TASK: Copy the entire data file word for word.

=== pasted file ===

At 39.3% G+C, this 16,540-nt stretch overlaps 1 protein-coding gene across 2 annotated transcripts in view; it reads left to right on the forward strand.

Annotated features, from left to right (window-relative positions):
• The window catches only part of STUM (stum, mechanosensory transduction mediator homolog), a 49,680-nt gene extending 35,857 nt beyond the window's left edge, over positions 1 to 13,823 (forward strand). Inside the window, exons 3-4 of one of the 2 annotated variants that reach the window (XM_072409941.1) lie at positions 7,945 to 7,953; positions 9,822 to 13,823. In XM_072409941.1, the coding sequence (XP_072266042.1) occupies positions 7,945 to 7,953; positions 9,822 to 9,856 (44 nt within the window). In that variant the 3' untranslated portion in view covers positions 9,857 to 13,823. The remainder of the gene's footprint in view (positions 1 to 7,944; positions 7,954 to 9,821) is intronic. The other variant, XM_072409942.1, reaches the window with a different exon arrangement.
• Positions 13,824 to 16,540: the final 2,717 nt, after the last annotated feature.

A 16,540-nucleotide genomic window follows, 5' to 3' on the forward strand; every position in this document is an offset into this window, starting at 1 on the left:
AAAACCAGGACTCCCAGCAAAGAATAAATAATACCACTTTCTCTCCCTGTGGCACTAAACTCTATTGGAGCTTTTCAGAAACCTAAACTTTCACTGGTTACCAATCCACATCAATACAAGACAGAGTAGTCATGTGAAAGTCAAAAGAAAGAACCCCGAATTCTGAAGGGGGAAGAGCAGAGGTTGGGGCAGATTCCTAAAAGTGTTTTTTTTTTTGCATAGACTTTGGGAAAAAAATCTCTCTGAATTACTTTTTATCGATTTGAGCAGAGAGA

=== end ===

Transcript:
At 39.3% G+C, this 16,540-nt stretch overlaps 1 protein-coding gene across 2 annotated transcripts in view; it reads left to right on the forward strand.

Annotated features, from left to right (window-relative positions):
• The window catches only part of STUM (stum, mechanosensory transduction mediator homolog), a 49,680-nt gene extending 35,857 nt beyond the window's left edge, over positions 1 to 13,823 (forward strand). Inside the window, exons 3-4 of one of the 2 annotated variants that reach the window (XM_072409941.1) lie at positions 7,945 to 7,953; positions 9,822 to 13,823. In XM_072409941.1, the coding sequence (XP_072266042.1) occupies positions 7,945 to 7,953; positions 9,822 to 9,856 (44 nt within the window). In that variant the 3' untranslated portion in view covers positions 9,857 to 13,823. The remainder of the gene's footprint in view (positions 1 to 7,944; positions 7,954 to 9,821) is intronic. The other variant, XM_072409942.1, reaches the window with a different exon arrangement.
• Positions 13,824 to 16,540: the final 2,717 nt, after the last annotated feature.

A 16,540-nucleotide genomic window follows, 5' to 3' on the forward strand; every position in this document is an offset into this window, starting at 1 on the left:
AAAACCAGGACTCCCAGCAAAGAATAAATAATACCACTTTCTCTCCCTGTGGCACTAAACTCTATTGGAGCTTTTCAGAAACCTAAACTTTCACTGGTTACCAATCCACATCAATACAAGACAGAGTAGTCATGTGAAAGTCAAAAGAAAGAACCCCGAATTCTGAAGGGGGAAGAGCAGAGGTTGGGGCAGATTCCTAAAAGTGTTTTTTTTTTTGCATAGACTTTGGGAAAAAAATCTCTCTGAATTACTTTTTATCGATTTGAGCAGAGAGA